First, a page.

She laid a dime next to the tiny white snail eggs, laid it right there in the dirt at the bottom of the terrarium. She and her brother had named their snails Harold and Maude, with prompting from their mother who now watches with wonder her daughter’s delicate fringe of lashes, the fall of auburn hair, the small fingers once smaller but still delicate.
“Shall we take a picture?” says the mother, which had been the plan all along, but in the quiet morning with the sun streaming through the window and the tank with the beta fish, the golden pathos stems gracing the water, the stick insect clinging to a shelf beside the cat, it is nice to say the words, to recognize the steps of recording and observation and perspective for others and as a reminder to the self: This is what once was.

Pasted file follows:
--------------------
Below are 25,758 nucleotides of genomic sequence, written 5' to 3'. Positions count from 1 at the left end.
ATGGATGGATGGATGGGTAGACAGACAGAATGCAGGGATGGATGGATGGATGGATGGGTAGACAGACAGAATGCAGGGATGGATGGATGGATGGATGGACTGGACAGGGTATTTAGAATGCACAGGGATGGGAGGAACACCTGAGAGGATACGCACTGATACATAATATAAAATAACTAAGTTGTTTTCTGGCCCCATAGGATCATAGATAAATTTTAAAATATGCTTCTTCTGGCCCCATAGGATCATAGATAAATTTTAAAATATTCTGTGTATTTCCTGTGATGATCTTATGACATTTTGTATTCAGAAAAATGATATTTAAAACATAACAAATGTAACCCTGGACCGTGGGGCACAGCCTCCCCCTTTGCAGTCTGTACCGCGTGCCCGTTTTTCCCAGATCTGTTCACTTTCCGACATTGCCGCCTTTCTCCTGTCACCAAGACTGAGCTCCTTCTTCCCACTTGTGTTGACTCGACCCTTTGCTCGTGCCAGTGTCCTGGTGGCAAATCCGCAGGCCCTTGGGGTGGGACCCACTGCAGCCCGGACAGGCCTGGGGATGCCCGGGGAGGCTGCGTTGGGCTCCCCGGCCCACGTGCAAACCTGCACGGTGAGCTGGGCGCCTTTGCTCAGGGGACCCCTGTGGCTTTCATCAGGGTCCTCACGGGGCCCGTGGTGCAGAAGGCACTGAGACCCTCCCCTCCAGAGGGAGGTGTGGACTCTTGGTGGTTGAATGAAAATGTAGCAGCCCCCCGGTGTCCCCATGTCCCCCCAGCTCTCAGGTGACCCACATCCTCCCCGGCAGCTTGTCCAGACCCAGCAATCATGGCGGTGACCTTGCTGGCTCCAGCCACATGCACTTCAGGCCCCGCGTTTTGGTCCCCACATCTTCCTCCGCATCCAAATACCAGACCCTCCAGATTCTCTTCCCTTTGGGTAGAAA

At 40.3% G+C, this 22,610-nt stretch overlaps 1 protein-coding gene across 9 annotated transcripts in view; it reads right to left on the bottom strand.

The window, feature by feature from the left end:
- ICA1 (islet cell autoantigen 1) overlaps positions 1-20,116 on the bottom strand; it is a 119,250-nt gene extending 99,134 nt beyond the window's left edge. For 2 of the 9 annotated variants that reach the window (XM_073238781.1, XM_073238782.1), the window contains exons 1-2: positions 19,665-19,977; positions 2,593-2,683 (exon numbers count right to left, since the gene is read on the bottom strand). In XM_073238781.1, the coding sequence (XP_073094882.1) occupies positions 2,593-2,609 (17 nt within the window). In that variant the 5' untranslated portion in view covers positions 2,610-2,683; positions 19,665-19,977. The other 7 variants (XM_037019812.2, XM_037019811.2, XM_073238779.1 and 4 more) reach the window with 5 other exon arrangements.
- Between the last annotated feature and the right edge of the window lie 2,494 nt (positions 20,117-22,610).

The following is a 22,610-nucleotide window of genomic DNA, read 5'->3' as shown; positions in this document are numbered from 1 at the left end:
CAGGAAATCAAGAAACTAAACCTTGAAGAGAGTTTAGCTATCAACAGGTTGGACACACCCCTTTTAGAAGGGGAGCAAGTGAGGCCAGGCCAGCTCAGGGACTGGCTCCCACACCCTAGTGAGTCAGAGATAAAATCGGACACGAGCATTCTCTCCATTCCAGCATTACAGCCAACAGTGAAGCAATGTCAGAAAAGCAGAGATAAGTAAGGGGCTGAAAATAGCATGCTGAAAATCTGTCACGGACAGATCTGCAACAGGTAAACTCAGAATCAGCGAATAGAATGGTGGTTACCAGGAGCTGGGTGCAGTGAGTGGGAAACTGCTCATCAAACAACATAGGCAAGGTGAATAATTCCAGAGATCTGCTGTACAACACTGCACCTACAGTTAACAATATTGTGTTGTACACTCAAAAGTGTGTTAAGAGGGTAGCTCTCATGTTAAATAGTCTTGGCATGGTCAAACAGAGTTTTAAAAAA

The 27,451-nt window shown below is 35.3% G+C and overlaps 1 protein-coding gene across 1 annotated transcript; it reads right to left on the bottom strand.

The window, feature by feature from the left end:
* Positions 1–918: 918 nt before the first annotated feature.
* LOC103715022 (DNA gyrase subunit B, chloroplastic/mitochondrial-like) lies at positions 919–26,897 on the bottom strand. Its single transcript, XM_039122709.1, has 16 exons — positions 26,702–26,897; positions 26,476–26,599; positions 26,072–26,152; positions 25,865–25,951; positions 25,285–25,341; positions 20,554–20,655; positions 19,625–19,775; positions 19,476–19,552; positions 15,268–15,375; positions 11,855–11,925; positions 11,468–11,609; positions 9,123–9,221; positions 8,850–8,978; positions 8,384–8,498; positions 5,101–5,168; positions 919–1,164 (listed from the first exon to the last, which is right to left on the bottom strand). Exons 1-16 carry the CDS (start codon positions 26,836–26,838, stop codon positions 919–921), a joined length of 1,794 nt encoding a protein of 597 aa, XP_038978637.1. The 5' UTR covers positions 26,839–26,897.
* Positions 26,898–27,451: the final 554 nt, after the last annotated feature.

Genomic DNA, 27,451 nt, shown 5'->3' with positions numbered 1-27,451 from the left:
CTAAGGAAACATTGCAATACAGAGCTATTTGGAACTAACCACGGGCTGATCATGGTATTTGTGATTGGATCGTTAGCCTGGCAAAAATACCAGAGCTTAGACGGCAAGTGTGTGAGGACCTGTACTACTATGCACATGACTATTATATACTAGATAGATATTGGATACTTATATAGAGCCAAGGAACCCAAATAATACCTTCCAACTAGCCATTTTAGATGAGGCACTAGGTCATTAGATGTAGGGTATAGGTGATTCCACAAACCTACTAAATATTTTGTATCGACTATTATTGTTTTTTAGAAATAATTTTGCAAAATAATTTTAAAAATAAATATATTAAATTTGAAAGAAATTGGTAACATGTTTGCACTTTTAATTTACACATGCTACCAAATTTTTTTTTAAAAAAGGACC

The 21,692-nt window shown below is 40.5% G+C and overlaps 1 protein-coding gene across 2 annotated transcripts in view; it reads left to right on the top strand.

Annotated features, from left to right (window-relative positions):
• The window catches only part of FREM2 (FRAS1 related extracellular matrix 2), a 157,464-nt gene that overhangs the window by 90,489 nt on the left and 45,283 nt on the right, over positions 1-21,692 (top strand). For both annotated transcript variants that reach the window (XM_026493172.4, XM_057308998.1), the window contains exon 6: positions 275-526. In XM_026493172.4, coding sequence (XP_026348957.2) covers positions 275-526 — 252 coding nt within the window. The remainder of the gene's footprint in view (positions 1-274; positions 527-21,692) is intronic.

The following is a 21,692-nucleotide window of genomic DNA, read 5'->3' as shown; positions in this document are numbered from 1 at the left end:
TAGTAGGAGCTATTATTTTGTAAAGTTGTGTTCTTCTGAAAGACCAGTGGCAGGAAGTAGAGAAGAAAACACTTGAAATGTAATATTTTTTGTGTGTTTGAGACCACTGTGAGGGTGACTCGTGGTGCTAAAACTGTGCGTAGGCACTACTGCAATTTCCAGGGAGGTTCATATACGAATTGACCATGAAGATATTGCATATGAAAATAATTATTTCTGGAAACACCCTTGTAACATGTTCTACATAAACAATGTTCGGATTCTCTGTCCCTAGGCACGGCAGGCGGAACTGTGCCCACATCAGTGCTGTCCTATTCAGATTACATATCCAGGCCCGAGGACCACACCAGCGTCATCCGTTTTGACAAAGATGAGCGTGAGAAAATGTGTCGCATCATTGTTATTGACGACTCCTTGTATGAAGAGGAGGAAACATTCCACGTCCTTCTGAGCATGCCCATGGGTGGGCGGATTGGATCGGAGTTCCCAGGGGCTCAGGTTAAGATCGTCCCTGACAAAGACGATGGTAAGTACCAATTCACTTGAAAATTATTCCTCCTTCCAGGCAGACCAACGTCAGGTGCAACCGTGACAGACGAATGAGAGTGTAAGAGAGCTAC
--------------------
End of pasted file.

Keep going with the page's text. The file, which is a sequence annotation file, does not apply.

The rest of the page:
The daughter nods and takes the camera from her mother. She looks through the viewer and aims, clicking to capture an image of the tiny eggs in the soil. A butterfly dances by, a tortoiseshell they were housing in the cool of the old fashioned larder. “Quick,” says the daughter, “let’s open a window!” And the mother cranks the window over the fish bowl and they gently coax it to fly through. It flies out over the spring grass peaking through wet dead leaves. It flies through trees, their branches pushing out green buds.
for my friend Jen